ularly in premature infants. Because w3 fatty acids are essential
in growth and development throughout the life cycle, they should
be included in the diets of all humans. Omega-3 and w6 fatty
acids are not interconvertible in the human body and are im-
portant components ofpractically all cell membranes. Whereas
cellular proteins are genetically determined, the polyunsaturated
fatty acid (PUFA) composition ofcell membranes is to a great
extent dependent on the dietary intake. Therefore appropriate
amounts ofdietary w6 and w3 fatty acids need to be considered
in making dietary recommendations, and these two classes of
PUFAs should be distinguished because they are metabolically
and functionally distinct and have opposing physiological func-
tions. Their balance is important for homeostasis and normal
development. Canada is the first country to provide separate
dietary recommendations for w6 and w3 fatty acids. Am J
Clin Nutr 199 1:54:438-63.
KEY WORDS Polyunsaturated fatty acids, w3 fatty acids,
w6 fatty acids, lipids, ct-linolenic acid, eicosapentaenoic acid,
docosahexaenoic acid, essentiality in growth and development,
cardiovascular disease, hypertension, inflammation, arthritis and
other autoim m une disorders, psoriasis, cancer, prostaglandins,
leukotrienes, interleukins, platelet-derived growth factor, en-
dothelium-derived relaxing factor
Contents
Introduction
Omega-3 and w6 fatty acids: sources, elongation,
and desaturation
Evolutionary aspects: the w3 and u6 fatty acid balance
Large-scale production of vegetable oils
Agribusiness and modern agriculture
Imbalance of w6:3
Biological effects ofw3 fatty acids in relation to coronary
heart disease and hypertension
Eicosanoid metabolism
Molecular aspects and gene expression:
beyond the eicosanoids
Hypolipidemic effects
Effects on normal subjects
Effects on patients
Antiatheromatous actions
Antithrombotic effects
Vascular effects
Antiarrhythmic effects
Effects on restenosis
Effects on lipoprotein (a)
Additional effects
I From the Center for Genetics, Nutrition and Health, Washington,
DC.
2 Supported in part by The Council for Responsible Nutrition (CRN),
Washington, DC.
3 This review paper was prepared at the request of CRN and was
submitted to the Food and Drug Administration by the CRN on De-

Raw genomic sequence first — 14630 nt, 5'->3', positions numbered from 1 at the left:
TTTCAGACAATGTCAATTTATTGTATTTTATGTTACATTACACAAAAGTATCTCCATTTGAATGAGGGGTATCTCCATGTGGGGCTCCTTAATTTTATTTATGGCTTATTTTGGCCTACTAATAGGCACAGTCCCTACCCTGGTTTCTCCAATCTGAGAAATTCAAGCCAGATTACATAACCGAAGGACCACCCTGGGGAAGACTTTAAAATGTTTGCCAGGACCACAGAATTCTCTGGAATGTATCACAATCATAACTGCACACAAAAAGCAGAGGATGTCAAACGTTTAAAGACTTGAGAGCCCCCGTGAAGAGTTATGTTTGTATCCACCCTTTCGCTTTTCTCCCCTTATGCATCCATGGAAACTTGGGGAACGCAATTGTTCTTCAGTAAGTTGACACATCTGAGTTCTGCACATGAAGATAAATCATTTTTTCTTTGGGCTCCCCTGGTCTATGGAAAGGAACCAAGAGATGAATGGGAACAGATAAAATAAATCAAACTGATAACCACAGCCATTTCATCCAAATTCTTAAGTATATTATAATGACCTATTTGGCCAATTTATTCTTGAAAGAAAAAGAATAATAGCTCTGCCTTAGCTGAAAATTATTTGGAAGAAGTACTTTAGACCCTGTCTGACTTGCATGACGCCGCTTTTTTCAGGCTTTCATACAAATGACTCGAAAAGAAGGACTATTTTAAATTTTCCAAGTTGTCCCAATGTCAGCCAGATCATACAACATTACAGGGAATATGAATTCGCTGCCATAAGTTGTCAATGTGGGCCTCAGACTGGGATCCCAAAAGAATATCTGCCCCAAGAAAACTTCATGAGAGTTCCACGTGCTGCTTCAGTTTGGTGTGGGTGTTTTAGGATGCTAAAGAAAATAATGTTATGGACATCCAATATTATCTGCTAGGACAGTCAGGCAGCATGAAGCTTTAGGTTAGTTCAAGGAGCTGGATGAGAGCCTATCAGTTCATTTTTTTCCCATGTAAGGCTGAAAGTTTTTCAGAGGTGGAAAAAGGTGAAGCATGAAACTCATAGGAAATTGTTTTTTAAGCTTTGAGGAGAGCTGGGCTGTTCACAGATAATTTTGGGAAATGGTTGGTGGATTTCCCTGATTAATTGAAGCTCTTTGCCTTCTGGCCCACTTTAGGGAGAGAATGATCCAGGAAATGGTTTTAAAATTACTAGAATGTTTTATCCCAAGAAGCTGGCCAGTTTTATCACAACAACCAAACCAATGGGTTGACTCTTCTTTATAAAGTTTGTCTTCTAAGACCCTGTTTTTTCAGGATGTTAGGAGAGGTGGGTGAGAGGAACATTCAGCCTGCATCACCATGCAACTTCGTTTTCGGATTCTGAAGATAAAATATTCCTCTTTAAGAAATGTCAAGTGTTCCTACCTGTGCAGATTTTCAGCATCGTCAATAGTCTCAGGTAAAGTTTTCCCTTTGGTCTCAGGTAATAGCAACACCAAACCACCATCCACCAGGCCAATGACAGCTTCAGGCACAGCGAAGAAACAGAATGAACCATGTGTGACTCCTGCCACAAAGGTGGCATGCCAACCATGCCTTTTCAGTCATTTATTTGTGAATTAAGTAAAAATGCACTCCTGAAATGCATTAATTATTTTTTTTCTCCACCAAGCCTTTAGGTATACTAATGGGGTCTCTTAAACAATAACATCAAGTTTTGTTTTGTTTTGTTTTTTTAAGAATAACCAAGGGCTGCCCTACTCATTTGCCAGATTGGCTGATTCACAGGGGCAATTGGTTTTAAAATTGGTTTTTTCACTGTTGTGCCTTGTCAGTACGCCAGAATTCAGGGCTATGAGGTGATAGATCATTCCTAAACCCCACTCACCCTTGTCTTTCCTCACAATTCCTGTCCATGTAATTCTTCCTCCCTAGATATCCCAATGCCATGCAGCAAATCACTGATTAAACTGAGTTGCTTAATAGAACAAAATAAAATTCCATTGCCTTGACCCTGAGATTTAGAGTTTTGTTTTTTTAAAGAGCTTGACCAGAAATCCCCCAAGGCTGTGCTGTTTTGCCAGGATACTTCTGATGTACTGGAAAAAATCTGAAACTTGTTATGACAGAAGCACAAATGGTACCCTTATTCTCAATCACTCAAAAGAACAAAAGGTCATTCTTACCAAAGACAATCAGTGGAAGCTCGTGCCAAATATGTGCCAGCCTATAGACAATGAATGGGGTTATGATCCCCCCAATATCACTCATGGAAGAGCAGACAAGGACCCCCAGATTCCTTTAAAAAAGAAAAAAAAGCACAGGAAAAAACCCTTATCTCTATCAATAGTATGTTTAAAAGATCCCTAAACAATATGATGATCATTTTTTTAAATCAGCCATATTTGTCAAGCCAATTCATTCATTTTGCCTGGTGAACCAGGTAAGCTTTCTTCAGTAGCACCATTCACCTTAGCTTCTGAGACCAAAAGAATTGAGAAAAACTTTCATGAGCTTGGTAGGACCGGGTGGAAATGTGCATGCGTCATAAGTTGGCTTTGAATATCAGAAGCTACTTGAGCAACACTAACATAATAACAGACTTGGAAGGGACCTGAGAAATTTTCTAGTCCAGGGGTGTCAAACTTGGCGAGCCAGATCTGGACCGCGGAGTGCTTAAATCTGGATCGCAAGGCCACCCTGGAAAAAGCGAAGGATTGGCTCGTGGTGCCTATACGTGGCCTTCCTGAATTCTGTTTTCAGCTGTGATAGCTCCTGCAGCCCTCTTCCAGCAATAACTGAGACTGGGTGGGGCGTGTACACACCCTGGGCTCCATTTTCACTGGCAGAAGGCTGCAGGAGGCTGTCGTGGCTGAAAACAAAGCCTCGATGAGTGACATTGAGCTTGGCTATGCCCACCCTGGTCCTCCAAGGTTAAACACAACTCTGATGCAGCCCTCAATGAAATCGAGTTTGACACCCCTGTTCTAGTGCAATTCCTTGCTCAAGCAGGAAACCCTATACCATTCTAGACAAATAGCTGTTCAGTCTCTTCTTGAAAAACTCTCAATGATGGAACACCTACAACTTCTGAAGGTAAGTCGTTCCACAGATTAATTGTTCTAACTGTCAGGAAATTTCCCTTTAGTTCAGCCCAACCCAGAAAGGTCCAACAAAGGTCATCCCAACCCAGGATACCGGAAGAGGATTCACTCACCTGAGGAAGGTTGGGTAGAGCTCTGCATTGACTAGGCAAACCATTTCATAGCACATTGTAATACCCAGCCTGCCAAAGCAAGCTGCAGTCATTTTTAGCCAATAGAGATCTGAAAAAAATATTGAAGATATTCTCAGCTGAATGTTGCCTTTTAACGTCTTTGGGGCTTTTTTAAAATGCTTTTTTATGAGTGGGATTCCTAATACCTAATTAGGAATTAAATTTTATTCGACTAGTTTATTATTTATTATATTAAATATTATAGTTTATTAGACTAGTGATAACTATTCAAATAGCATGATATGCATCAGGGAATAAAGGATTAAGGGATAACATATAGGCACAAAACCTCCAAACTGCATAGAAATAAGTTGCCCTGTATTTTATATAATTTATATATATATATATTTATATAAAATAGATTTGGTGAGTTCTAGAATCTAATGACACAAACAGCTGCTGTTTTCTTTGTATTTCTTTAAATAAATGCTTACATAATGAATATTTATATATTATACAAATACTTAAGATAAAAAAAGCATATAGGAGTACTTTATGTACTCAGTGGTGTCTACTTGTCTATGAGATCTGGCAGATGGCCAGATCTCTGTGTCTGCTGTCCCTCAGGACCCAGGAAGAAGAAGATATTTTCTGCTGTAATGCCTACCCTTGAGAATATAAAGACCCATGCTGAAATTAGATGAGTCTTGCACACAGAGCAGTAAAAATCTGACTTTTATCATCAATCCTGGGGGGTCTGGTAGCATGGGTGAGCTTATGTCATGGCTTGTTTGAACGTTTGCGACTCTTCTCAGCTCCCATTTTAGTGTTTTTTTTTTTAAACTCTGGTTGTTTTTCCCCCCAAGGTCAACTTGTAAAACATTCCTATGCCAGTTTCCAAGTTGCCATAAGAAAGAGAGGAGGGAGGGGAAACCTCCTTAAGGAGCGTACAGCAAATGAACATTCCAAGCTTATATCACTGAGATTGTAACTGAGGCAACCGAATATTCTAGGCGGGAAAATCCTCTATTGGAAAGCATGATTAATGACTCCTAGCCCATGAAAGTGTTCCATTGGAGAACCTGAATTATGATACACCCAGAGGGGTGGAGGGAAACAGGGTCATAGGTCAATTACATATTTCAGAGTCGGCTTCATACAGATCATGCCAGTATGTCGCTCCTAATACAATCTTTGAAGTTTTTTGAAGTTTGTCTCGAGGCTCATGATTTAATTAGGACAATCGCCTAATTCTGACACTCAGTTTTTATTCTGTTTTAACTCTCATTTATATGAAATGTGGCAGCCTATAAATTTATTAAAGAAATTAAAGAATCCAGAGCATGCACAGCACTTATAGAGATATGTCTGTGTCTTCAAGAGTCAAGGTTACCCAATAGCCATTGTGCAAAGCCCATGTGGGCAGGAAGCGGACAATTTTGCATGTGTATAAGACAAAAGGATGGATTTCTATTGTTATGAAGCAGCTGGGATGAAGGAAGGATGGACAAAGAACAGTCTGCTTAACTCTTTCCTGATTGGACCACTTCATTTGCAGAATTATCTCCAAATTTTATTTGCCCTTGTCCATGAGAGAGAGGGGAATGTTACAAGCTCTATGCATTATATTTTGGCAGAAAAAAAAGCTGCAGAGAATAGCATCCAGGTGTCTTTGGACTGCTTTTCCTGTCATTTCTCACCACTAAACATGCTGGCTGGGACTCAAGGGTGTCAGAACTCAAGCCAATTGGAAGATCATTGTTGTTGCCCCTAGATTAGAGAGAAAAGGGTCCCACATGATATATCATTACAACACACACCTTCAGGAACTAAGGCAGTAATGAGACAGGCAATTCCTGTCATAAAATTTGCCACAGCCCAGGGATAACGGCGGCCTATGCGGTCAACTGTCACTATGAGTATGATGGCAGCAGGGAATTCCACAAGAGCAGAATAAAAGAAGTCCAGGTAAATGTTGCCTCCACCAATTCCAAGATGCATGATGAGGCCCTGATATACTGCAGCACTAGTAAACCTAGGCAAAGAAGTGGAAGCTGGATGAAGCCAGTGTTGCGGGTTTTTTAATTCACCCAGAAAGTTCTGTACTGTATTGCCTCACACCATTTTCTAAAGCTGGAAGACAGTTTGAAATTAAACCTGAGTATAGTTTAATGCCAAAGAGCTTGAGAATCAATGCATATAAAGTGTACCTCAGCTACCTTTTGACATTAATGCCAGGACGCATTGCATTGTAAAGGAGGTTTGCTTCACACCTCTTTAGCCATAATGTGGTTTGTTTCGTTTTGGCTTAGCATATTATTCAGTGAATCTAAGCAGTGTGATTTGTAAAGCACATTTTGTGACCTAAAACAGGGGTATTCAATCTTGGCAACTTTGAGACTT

cember 19. 1990.
4 Address reprint requests to AP Simopoulos, The Center for Genetics,
Nutrition and Health. 2001 S Street. NW, Suite 530, Washington, DC
20009.
Received February 27, 1991.
Accepted for publication March 20, 1991.
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w3 FATTY ACIDS IN HEALTH AND DISEASE
439
Coronary heart disease
Hypertension
Inflammatory and autoimmune disorders
Arthritis
Psoriasis
Ulcerative colitis
Cancer
Diabetes
Omega-3 fatty acids as an adjuvant to drug therapy
Essentiality: the role of w3 fatty acids in growth
and development
Animal studies
Human studies
Pregnancy
Fetal development, human milk, and infant feeding
Children, adults, and elderly adults
Dietary implications
Conclusions
Addendum
References
Introduction
In the 1950s many investigators studied the effects ofcorn oil
and fish oil in humans primarily by determining their effects on
serum cholesterol concentrations in patients with atherosclerosis
(1-5). Corn oil (w6 fatty acid), an odorless, clear oil, was found
to lower cholesterol, particularly when it replaced butter or lard
in the diet. Although sardine oil (w3 fatty acid) had similar effects
and in addition lowered serum triglyceride concentrations, it
was not given the attention it deserved (2). Vegetable oils rich
in w6 fatty acids displaced other fats in the US diet and eventually
in the diet of Western Europeans, on the evidence of their hy-
pocholesterolemic properties. Omega-3 fatty acids were not
considered as important agents in the control of cardiovascular
disease (CVD) despite experimental and clinical work pointing
to their importance (6-9). With the emphasis on the lipid hy-
pothesis, the lowering ofserum cholesterol became the dominant
factor for the control of coronary heart disease (CHD). As a
result the primary contributions ofinflammation and thrombosis
in the development of CHD were not adequately investigated
until the late l970s and l980s and now.
In the 1970s Bang and Dyerberg ( 10- 12) reported their find-
ings that Eskimos had low rates ofCHD and cancer despite their
high-fat diet. Bang and Dyerberg (1 3, 14) emphasized the im-
portance of eicosapentaenoic acid (EPA) in the prevention of
heart attacks because of its antithrombotic effects, the increase
in bleeding time, and its effect in lowering serum cholesterol
concentrations. Subsequently other epidemiologic studies con-
firmed these findings and showed that fish-eating populations
other than the Eskimos had less CVD than did those who con-
sumed less fish ( 15-20). Even as little as 30-40 g of fish twice a
week made a difference (1 7). In two other studies this effect of
higher fish intake was not seen, most likely because of simul-
taneous high saturated fatty acid intake (2 1, 22).
Additional clinical investigations and experimental studies
confirmed the initial observations: when diets are supplemented
with o3 fatty acids, the latter partially replace the w6 fatty acids
in the membranes of practically all cells (ie, erythrocytes, plate-
lets, endothelial cells, monocytes, lymphocytes, granulocytes,